Man caught urinating kills girl as India deals with an eternal problem

November 23, 2012

(Any opinions expressed here are those of the author, and do not necessarily reflect the opinions of Thomson Reuters)

Indians don’t like it, but they live with it: the daily sight of people urinating, defecating and spitting in public. Most of us cringe and look away.

One woman who didn’t was Sadmani Khan, who scolded her neighbour Javed for urinating on the stairs of their home. Javed, according to an interview with Sadmani’s husband Aslam Khan, was “drunk stiff” when he relieved himself, according to an interview in the New York Times.

She argued with the man, who threatened to kill her, according to media reports. He came back with a gun and shot her and her 17-year-old daughter Binno in their home. The daughter died.

Such a tragedy is not the outcome of most of these encounters. But you can be sure that people will think about the possibility the next time they walk the streets of their towns and cities.

In the evening, when I step out of the office for a chai break a stone’s throw from Connaught Place in the heart of Delhi, my colleagues and I can’t ignore the nausea-inducing stench of human urine in the air.

The New Delhi Municipal Council (NDMC) website says there is a fine of 50 rupees, 90 cents in the United States, for urinating in public – an insignificant amount for all but the poorest people. But penalties are just one side of the story. Enforcement remains the bigger problem.

The Delhi Metro, for example, stands out as a result of what happens when high standards of cleanliness are enforced. Getting to the station platform through security might feel a bit like going through the patdown before an international flight, but the results of the heavy security presence are apparent. The metro stations are as clean as the best in the world, if not more so. You would think twice before spitting at the very least.

The penalties are stringent too. Defacing the metro stations and trains can get you six months in jail, and the fines are up to 1,000 rupees, or $18. But most people, no matter how much they make, consider that fine too steep to pay.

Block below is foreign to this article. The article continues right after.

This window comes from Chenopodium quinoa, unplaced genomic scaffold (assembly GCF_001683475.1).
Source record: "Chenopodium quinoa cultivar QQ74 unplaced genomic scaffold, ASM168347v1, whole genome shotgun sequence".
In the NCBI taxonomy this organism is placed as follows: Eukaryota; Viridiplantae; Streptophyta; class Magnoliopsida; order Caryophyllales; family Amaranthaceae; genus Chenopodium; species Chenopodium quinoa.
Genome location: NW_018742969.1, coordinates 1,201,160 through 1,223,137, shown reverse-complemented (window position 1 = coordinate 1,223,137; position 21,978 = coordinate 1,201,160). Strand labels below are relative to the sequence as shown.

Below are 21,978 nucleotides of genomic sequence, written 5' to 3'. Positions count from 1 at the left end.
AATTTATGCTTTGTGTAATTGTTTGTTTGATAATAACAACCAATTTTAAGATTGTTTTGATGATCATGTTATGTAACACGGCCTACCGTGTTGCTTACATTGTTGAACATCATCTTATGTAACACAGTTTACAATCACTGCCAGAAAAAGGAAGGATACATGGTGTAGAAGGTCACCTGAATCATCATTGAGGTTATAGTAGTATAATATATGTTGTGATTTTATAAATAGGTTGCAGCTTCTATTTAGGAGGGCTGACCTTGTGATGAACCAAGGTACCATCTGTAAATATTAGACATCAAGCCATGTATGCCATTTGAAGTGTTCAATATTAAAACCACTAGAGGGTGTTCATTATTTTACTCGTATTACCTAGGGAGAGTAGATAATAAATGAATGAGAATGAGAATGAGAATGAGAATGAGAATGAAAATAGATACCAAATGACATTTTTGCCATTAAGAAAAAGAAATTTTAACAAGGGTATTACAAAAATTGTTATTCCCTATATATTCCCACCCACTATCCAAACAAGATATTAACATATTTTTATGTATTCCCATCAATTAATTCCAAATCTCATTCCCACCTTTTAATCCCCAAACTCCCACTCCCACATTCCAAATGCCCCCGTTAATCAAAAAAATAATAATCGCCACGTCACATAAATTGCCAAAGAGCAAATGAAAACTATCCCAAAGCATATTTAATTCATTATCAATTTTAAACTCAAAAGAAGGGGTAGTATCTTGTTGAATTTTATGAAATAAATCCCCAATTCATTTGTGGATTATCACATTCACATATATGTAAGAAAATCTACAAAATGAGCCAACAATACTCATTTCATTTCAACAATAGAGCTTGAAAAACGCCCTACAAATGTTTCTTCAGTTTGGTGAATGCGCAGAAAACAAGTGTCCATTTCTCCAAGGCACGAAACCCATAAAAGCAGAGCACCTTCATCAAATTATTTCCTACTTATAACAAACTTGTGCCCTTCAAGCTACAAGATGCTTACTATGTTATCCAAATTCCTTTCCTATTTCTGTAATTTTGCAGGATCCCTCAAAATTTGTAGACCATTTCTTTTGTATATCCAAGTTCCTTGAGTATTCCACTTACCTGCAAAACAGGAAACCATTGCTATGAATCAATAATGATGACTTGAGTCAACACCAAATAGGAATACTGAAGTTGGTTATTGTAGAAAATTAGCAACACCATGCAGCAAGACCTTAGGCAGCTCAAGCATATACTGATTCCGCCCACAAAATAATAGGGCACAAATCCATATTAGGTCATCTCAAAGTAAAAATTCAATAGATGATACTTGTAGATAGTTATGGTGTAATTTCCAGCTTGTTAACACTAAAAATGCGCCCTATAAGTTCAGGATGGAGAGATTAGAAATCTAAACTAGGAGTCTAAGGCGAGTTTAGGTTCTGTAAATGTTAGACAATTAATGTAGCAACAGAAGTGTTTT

How can we adopt those measures to the common spaces of Delhi? How can we make it easier for people to get access to toilets instead of using train tracks, open sewers, boundary walls and the street?

We cannot forget that poor people living in slums and homes without sanitation facilities, running water and so on, don’t have much of a choice about where to void themselves. Public facilities that do exist often are unusable because they are filthy.

What if the government and other civic agenices hired volunteers who could use cameras and go on foot patrols? They could call the nearest police station and offer photographic evidence. It would put people to work, though the logistics would require some serious work.

Another option is public shaming, like MTV’s Cyrus Broacha once did as part of his Bakra series. Or, we can follow what a Rajasthan district is planning to do – a musical embarrassment by playing drums behind the back of people who are urinating. Maybe there’s a way to institutionalize this kind of operation.

Civic bodies should impose heavy fines and come up with various campaigns to make sure that people understand these penalties. The police did that to deter drunk driving in 2012, and the results are impressive — nearly every third person caught driving drunk in Delhi has served jail time. That’s 5,093 people, according to the Times of India.

Delhi’s authorities, not to mention civic bodies throughout India, must work to fix this problem. There is often a lot of talk about it, especially when an incident makes the news. And once they have done that, perhaps it’s time to revisit the real tragedy in the story of Binno Khan: guns. Why did Javed have one? Why did he think that it was OK to use it? What can we do about that?